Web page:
Dental conditions None 521, 522, 523, 525, 528 521, 522, 523, 525, 528
    Cellulitis Exclude cases with a surgical procedure, except incision of skin and subcutaneous tissue (86.0) when listed as only procedure 681, 682, 683, 686 681, 682, 683, 686

    See below for the SAS programming code (internal access only) used to extract this comparative information.

    The following table lists the numbers and percentage difference reported for each method for each of the twelve ACS conditions.

    ACS Conditions * N Using
    Billings et al.
    Definitions
    **
    N Using
    3-digit
    Adaptations
    % Increase
    Using 3-digit
    Adaptations
    Asthma
    4,115
    4,115
    0.0%
    Angina
    4,998
    5,050
    1.0%
    Pelvic inflammatory disease
    1,409
    1,409
    0.0%
    Gastroenteritis
    2,959
    2,993
    1.1%
    Congestive heart failure
    9,759
    10,582
    8.4%
    Severe ENT infections
    2,451
    2,487
    1.5%
    Epilepsy
    825
    825
    0.0%
    Bacterial pneumonia
    11,906
    12,036
    1.1%
    Pulmonary/other tuberculosis
    258
    258
    0.0%
    Iron deficiency anemia ***
    113
    114
    0.9%
    Dental conditions
    1,509
    1,509
    0.0%
    Cellulitis
    3,547
    3,547
    0.0%
    TOTALS
    18,158
    18,289
    Notes to Table
    * Diagnoses are ordered according to the degree of consensus among three panels reported by Brown et al. (2001). The top five diagnoses in this table were identified by all panels as ambulatory care sensitive.

    ** Billings et al. (1993) suggest 4-digit definitions for several conditions. Some 5-digit codes were used to specify congestive heart failure.

    *** Iron deficiency anemia in children up to 5 years of age
ICD-9-CM and ICD-10-CA / CCI Codes for ACS Conditions / Diagnoses
    In Fransoo et al. (2009) and (2013), they investigated hospitalization rates for ACS conditions and reported on the findings. In both RHA Atlas deliverables, the Hospital Abstracts data was reviewed and the following ICD-9-CM and ICD-10-CA / CCI codes were used to identify 25 ACS conditions:
    1. Congenital Syphilis: ICD-9-CM code 090; ICD-10-CA code A50 (newborns only)
    2. Immunization-Related and Preventable Conditions: ICD-9-CM codes 033, 037, 045, 390, 391; ICD-10-CA codes A35, A37, A80, I00, I01 (also including hemophilus meningitis for children ages 1-5 only, ICD-9-CM code 320.0; ICD-10-CA code G00.0)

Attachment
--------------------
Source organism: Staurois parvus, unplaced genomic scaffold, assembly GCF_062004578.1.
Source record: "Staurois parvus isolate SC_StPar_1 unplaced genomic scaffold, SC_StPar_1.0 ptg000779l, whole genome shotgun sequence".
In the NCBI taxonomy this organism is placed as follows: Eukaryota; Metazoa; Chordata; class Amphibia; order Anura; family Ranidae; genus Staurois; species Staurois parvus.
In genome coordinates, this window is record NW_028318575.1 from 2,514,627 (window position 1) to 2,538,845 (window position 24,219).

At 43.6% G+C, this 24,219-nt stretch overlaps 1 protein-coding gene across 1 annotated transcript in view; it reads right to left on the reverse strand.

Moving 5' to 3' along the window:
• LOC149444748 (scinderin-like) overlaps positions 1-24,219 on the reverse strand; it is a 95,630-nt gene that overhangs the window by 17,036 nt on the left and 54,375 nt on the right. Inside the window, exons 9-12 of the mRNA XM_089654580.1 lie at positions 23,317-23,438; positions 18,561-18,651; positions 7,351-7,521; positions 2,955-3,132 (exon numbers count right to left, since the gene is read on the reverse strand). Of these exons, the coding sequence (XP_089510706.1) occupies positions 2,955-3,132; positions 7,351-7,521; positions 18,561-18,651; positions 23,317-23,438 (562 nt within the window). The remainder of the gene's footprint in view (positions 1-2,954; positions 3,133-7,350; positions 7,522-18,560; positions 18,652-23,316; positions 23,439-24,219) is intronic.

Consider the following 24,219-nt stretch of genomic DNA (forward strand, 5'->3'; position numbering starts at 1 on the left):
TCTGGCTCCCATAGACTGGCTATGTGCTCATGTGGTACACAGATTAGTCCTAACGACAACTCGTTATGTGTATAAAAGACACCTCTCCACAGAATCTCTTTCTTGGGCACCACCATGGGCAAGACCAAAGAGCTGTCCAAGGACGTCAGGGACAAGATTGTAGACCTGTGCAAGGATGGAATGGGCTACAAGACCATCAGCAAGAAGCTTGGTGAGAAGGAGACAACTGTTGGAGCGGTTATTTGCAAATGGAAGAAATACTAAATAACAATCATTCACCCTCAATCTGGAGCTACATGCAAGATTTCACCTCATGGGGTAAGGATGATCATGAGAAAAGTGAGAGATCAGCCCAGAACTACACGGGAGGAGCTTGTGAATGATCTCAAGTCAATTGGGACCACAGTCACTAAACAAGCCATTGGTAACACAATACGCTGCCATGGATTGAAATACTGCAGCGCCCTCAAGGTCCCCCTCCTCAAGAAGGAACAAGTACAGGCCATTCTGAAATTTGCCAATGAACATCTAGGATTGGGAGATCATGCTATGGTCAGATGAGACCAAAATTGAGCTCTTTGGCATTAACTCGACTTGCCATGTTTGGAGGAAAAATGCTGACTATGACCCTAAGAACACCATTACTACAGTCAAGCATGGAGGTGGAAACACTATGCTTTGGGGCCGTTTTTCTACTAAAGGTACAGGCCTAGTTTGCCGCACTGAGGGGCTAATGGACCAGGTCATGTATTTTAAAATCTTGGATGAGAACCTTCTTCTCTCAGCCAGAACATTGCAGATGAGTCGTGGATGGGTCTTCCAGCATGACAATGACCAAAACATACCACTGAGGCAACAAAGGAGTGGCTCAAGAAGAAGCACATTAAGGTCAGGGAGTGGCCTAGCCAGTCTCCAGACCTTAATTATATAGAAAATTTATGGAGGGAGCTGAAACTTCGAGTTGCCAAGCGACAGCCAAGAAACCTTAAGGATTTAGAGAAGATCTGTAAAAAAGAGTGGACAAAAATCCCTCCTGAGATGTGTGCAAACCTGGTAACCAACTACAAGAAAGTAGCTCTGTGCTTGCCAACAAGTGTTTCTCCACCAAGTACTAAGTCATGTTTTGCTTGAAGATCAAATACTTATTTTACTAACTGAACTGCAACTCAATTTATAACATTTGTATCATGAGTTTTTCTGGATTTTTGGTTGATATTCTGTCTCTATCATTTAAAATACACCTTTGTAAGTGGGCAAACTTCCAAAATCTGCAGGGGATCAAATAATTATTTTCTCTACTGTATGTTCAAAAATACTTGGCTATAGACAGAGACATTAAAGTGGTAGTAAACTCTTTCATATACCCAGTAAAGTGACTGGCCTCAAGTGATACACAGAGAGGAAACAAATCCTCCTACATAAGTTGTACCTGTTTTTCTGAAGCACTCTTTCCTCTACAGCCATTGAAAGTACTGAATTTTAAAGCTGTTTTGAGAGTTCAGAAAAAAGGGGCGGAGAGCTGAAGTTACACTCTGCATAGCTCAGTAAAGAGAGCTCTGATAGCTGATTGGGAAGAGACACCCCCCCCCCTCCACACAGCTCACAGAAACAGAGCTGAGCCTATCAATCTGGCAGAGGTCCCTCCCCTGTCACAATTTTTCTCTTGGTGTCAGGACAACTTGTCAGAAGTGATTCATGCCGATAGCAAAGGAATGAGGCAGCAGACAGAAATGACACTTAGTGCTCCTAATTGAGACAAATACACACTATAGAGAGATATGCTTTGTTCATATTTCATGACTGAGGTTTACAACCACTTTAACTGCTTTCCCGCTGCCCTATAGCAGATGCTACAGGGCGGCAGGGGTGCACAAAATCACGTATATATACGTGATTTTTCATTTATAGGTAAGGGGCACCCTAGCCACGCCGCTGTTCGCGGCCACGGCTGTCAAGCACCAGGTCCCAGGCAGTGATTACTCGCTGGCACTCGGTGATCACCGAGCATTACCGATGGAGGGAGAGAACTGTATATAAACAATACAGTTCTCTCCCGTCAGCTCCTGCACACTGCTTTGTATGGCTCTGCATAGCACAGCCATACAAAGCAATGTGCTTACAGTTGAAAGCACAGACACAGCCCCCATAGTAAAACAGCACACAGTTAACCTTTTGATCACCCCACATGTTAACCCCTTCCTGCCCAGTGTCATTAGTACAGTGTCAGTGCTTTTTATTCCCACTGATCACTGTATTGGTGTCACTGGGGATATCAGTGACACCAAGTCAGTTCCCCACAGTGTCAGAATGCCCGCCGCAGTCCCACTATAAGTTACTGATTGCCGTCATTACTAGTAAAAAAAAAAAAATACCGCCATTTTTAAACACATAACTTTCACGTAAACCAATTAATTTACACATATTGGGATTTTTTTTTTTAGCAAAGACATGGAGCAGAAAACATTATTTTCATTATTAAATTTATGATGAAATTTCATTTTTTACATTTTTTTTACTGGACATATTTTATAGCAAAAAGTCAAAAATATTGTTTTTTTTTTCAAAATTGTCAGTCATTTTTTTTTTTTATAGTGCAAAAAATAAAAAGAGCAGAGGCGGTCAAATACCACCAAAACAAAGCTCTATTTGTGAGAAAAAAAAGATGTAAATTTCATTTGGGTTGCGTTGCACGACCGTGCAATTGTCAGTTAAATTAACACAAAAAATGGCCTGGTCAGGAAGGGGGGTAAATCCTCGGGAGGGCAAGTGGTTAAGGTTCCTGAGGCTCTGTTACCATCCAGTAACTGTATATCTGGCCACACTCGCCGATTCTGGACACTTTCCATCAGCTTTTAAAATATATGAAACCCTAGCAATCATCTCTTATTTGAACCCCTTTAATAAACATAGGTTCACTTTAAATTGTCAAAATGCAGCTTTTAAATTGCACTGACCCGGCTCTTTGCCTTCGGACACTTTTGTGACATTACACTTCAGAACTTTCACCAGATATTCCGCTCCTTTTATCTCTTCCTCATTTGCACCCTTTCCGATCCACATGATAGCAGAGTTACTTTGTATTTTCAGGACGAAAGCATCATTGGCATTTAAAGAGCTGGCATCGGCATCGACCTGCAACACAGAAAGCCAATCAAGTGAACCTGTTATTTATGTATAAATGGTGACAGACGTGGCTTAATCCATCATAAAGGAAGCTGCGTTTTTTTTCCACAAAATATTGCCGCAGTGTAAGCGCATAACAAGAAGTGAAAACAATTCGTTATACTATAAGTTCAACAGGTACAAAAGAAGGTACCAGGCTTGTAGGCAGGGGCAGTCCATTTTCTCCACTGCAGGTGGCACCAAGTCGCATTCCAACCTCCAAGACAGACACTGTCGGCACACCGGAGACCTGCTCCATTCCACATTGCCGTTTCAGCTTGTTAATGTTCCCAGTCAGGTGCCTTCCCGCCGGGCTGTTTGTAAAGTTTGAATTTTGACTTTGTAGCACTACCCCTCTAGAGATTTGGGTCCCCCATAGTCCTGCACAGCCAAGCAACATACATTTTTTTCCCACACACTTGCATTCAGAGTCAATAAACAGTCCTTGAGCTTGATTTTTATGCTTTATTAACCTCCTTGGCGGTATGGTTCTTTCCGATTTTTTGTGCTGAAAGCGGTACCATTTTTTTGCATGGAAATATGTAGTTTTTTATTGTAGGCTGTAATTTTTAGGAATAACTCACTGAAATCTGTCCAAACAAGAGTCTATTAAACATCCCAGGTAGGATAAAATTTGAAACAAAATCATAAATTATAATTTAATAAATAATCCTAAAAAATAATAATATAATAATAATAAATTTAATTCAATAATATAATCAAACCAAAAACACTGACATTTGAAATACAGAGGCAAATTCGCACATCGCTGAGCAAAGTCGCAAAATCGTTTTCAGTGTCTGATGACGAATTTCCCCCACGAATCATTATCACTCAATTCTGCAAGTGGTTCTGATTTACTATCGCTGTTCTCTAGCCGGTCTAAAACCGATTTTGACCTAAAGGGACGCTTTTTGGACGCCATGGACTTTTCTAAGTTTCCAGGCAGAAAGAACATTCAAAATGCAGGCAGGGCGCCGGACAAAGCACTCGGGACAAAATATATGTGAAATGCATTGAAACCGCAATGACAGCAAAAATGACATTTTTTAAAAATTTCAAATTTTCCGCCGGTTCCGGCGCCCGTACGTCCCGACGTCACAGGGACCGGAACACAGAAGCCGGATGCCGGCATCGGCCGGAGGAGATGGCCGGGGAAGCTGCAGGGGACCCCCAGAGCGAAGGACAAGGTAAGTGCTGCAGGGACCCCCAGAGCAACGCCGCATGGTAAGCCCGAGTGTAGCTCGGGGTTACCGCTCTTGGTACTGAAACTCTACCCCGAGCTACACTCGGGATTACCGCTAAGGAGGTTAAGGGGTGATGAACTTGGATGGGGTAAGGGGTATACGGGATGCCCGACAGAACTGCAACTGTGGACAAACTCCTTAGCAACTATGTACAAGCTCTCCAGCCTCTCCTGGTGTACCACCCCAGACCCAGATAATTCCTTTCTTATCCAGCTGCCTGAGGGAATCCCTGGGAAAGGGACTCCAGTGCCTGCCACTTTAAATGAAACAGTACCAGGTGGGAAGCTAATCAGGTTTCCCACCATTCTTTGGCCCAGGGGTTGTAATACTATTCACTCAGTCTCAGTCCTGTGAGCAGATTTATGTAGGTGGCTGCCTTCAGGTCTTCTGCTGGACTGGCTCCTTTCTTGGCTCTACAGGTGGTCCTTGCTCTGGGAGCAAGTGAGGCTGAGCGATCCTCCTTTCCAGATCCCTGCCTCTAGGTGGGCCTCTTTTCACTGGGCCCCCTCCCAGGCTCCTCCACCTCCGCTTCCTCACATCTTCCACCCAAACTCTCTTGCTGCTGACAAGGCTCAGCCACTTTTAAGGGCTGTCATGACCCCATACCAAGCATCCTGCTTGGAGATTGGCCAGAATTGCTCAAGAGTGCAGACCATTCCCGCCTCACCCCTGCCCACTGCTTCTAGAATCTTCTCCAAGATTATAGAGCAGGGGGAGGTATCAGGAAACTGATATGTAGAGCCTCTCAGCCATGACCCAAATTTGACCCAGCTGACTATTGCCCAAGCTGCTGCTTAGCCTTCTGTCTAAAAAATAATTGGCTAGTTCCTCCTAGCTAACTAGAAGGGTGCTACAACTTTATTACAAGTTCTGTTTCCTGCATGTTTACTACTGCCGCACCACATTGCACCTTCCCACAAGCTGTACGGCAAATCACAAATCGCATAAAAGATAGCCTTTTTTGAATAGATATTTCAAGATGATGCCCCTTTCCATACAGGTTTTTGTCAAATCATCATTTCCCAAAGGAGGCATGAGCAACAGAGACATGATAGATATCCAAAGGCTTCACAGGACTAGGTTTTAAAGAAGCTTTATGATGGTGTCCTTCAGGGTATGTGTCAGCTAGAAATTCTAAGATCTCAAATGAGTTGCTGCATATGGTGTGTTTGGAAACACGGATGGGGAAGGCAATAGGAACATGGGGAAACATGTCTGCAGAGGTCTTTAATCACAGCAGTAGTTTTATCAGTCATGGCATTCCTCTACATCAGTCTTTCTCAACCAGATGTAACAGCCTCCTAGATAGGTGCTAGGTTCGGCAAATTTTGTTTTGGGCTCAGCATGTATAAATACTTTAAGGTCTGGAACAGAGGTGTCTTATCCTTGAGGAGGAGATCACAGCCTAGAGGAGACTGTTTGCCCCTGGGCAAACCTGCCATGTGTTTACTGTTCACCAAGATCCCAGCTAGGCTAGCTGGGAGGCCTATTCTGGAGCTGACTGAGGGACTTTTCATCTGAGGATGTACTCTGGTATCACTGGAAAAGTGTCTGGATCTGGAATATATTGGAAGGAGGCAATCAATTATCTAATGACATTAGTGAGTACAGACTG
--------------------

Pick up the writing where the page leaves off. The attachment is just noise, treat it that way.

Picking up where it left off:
3. Epilepsy: ICD-9-CM code 345; ICD-10-CA codes G40, G41
    4. Convulsions: ICD-9-CM code 780.3; ICD-10-CA code R56
    5. Severe ENT Infections: ICD-9-CM codes 382, 462, 463, 465, 472.1; ICD-10-CA codes H66, J02, J03, J06, J312 (cases of otitis media, ICD-9-CM code 382; ICD-10-CA code H66, with a procedure code for myringotomy with insertion of tube are excluded, ICD-9-CM procedure code 20.01; CCI code 1.DF.53.JA-TS)
    6. Pulmonary Tuberculosis: ICD-9-CM code 011; ICD-10-CA codes A15.0, A15.1, A15.2, A15.3, A15.7, A15.9, A16.0, A16.1, A16.2, A16.7, A16.9
    7. Other Tuberculosis: ICD-9-CM codes 012-018; ICD-10-CA codes A15.4, A15.5, A15.6, A15.8, A16.3, A16.4, A16.5, A16.8, A17, A18, A19
    8. Chronic Obstructive Pulmonary Disease (COPD): ICD-9-CM codes 491, 492, 494, 496; ICD-10-CA codes J41, J42, J43, J44, J47 (also included in 2005/06 are patients with a primary diagnosis of acute lower respiratory infection, ICD-10-CA codes J10.0, J11.0, J12-J16, J18, J21, J22, and a secondary diagnosis of COPD with acute lower respiratory infection, ICD-10-CA code J44)
    9. Acute Bronchitis: (only included if a secondary diagnosis of COPD is also present, diagnosis codes as above), ICD-9-CM code 466.0; ICD-10-CA code J20
    10. Bacterial Pneumonia: ICD-9-CM codes 481, 482.2, 482.3, 482.9, 483, 485, 486; ICD-10-CA codes J13, J14, J15.3, J15.4, J15.7, J15.9, J16, J18 (patients with a secondary diagnosis of sickle-cell anemia, ICD-9-CM code 282.6; ICD-10-CA codes D57.0, D57.1, D57.2, D57.8, and patients less than two months of age are excluded)